Do You Want to Live Long?

Why healthy habits are so unpopular

Posted May 10, 2018

Sebastian Voortman at pexels
Source: Sebastian Voortman at pexels

Unpopular Health

Imagine a magic elixir that’s free and grants much longer life (12 years for men, 14 years for women.)  Despite benefits radically dwarfing the advantages of all health care, the elixir is almost universally spurned.   For to receive this magic elixir individuals must put up with what are commonly regarded as unacceptable intrusions:  they must sometimes walk; eat fruits and vegetables; not smoke tobacco; only occasionally drink; and keep their weight down. Such demands are rejected by 92-98% of different American groups.

Yet the “magic elixir” is nothing more than the “Five Healthy Habits” recently reported in a long term Harvard Study of 123,000 people. The numbers are both eyepopping and expected.  Lots of other studies produce similar results.  So why is public health so desperately unpopular?  Why do people resign themselves to early illness and shorter lives?  Below are some reasons and potential answers:

Health, Not Health Care

Most Americans like economic growth.  They think it’s one of the great motives of America – our capacity to innovate, to produce.  Yet they don’t accept that a healthy economy requires a healthy population or that sick people often can’t work and cost a lot of money, a proposition most of the the rest of the world has accepted for a very long time.  They don’t know the results of many studies, like one in Britain, arguing that over much of the past two centuries 30% of economic growth was due to better health and nutrition.

Notice the word – health.  Americans conflate health with health care, a very wrong equation.  Notice that none of the Five Healthy Habits necessarily involves health insurance or health care workers.  They’re about lifestyle – what you can really do to influence the health of you and your family.  Universal health care often produces worthy results, but ask your doctor if she can semi-guarantee an extra 12-14 years of life. The basics of public health success remain what they’ve been for centuries: education, nutrition, sanitation and vaccination. Which is why countries that spend small fractions of what the US does on “health care,” like Chile and Costa Rica, have the same longevity statistics.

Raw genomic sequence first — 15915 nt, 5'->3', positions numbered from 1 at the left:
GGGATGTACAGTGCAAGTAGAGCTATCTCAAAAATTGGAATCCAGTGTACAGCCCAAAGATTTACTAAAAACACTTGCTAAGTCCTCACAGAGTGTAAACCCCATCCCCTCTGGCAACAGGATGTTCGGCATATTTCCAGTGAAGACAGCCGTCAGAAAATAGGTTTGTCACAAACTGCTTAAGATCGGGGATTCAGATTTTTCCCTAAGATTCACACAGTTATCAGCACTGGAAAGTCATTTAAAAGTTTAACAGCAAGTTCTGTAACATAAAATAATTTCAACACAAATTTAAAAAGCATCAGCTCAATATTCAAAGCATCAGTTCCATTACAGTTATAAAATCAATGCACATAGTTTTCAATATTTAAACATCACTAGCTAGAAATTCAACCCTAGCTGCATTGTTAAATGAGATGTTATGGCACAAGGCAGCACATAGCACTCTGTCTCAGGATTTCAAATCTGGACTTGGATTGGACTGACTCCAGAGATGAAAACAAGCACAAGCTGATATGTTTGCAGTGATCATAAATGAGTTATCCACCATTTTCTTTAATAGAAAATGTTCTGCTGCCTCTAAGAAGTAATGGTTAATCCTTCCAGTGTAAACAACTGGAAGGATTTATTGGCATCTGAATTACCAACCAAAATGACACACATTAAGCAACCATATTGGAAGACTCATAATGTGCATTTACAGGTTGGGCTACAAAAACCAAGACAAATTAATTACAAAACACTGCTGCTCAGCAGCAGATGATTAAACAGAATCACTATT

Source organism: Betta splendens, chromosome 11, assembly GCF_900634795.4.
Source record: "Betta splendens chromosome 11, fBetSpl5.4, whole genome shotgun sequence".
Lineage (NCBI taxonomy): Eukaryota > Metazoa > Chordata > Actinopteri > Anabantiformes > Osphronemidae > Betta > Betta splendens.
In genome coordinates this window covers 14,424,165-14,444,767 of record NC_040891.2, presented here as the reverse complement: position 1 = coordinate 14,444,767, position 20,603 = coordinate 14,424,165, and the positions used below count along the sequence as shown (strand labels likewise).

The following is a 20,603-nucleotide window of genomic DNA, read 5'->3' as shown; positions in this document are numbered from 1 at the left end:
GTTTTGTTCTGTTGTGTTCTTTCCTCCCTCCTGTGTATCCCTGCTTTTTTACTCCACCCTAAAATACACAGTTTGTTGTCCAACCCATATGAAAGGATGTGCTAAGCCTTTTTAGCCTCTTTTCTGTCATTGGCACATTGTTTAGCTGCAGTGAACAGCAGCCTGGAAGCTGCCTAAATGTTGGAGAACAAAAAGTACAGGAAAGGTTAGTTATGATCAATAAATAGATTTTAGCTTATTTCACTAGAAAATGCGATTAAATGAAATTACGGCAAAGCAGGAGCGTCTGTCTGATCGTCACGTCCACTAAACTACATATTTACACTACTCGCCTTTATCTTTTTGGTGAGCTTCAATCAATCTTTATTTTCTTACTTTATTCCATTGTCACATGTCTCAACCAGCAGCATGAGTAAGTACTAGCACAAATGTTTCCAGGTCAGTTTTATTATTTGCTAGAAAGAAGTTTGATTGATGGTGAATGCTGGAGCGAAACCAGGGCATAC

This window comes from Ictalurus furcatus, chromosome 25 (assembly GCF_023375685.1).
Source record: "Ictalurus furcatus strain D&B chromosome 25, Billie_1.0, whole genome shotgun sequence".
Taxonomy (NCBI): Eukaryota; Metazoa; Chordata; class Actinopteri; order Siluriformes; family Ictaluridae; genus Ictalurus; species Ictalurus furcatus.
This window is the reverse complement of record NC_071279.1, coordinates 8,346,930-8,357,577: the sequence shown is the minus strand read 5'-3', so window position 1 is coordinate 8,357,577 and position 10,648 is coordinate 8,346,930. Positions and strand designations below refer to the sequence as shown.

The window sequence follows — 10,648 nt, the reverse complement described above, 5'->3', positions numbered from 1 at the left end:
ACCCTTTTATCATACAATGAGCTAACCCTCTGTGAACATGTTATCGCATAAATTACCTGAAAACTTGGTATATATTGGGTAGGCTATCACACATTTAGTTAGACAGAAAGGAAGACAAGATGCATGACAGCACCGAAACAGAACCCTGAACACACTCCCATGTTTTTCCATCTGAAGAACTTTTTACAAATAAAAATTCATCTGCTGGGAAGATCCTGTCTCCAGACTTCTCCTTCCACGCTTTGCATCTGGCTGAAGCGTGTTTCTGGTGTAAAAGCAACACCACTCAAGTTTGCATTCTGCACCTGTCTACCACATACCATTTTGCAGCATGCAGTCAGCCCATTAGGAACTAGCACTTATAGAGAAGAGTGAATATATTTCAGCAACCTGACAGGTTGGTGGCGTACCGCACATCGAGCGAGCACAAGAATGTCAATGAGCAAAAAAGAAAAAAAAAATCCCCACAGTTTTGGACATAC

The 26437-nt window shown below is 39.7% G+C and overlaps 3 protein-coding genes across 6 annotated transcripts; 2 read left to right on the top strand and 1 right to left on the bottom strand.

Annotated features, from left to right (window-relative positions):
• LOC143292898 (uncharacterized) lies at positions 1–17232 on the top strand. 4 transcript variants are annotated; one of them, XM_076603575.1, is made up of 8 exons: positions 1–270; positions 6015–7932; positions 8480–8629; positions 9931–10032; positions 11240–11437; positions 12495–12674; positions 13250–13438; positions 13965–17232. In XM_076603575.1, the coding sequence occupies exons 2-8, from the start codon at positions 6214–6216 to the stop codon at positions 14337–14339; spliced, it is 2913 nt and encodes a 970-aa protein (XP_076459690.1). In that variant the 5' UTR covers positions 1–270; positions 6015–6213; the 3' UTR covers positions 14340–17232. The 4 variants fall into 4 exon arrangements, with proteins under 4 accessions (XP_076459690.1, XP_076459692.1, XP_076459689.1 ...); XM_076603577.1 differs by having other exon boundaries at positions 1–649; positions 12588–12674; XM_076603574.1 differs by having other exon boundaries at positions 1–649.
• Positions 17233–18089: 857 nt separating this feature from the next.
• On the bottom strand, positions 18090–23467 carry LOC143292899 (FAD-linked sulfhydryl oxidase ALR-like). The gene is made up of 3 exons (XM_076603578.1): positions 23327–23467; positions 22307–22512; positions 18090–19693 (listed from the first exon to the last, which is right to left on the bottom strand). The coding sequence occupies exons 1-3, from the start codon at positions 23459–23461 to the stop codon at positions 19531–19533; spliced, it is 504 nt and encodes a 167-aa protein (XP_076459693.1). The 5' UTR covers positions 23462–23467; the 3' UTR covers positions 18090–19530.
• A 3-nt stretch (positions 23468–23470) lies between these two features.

So here are some immodest proposals to get the population more capable of obtaining each of the Five Healthy Habits:

1. Physical Activity.  Walking works.  Walking, gardening, biking, moving 30 minutes a day is not an insuperable obstacle. It's something humans are born to do.  We’re walking machines.  We grow new brain cells when we move.  We get more biologically intelligent.

So it’s time to make cities fully walkable, which includes enforcing pedestrian laws – people walk less when they fear becoming roadkill.  It’s for schools to emphasize ordinary physical activities as healthy, and for national public health programs showing people even tiny bits of exercise count and high intensity ones count more, like walking quickly up the steps of your home or work.  We can pay for these programs by properly taxing pharmacy benefit managers for price gouging (why that $5 dollar antidepressant prescription costs you $100) or by increases taxes on tobacco: